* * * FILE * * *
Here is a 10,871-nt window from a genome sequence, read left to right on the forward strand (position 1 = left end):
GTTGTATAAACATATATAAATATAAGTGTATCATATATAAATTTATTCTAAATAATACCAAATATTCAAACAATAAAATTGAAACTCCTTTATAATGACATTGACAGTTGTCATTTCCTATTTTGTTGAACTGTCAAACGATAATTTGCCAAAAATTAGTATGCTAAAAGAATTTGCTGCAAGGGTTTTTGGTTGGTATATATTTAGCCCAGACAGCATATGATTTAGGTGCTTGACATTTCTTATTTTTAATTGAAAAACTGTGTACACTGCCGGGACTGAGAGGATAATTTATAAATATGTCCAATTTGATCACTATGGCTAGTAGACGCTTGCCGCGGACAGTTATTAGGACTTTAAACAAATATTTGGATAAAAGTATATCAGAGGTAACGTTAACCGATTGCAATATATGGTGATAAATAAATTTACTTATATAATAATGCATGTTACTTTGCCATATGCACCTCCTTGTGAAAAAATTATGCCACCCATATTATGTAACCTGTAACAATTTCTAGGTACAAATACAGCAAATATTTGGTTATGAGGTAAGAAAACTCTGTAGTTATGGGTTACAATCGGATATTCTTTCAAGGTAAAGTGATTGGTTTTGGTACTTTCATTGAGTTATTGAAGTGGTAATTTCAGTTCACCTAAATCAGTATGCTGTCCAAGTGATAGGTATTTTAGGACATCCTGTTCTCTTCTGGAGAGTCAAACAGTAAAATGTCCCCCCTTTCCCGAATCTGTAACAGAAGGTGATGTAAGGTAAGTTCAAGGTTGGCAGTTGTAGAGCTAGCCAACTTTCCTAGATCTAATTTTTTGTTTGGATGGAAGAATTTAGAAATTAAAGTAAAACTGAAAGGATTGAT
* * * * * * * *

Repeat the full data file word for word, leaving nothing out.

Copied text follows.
Here is a 10,871-nt window from a genome sequence, read left to right on the forward strand (position 1 = left end):
GTTGTATAAACATATATAAATATAAGTGTATCATATATAAATTTATTCTAAATAATACCAAATATTCAAACAATAAAATTGAAACTCCTTTATAATGACATTGACAGTTGTCATTTCCTATTTTGTTGAACTGTCAAACGATAATTTGCCAAAAATTAGTATGCTAAAAGAATTTGCTGCAAGGGTTTTTGGTTGGTATATATTTAGCCCAGACAGCATATGATTTAGGTGCTTGACATTTCTTATTTTTAATTGAAAAACTGTGTACACTGCCGGGACTGAGAGGATAATTTATAAATATGTCCAATTTGATCACTATGGCTAGTAGACGCTTGCCGCGGACAGTTATTAGGACTTTAAACAAATATTTGGATAAAAGTATATCAGAGGTAACGTTAACCGATTGCAATATATGGTGATAAATAAATTTACTTATATAATAATGCATGTTACTTTGCCATATGCACCTCCTTGTGAAAAAATTATGCCACCCATATTATGTAACCTGTAACAATTTCTAGGTACAAATACAGCAAATATTTGGTTATGAGGTAAGAAAACTCTGTAGTTATGGGTTACAATCGGATATTCTTTCAAGGTAAAGTGATTGGTTTTGGTACTTTCATTGAGTTATTGAAGTGGTAATTTCAGTTCACCTAAATCAGTATGCTGTCCAAGTGATAGGTATTTTAGGACATCCTGTTCTCTTCTGGAGAGTCAAACAGTAAAATGTCCCCCCTTTCCCGAATCTGTAACAGAAGGTGATGTAAGGTAAGTTCAAGGTTGGCAGTTGTAGAGCTAGCCAACTTTCCTAGATCTAATTTTTTGTTTGGATGGAAGAATTTAGAAATTAAAGTAAAACTGAAAGGATTGAT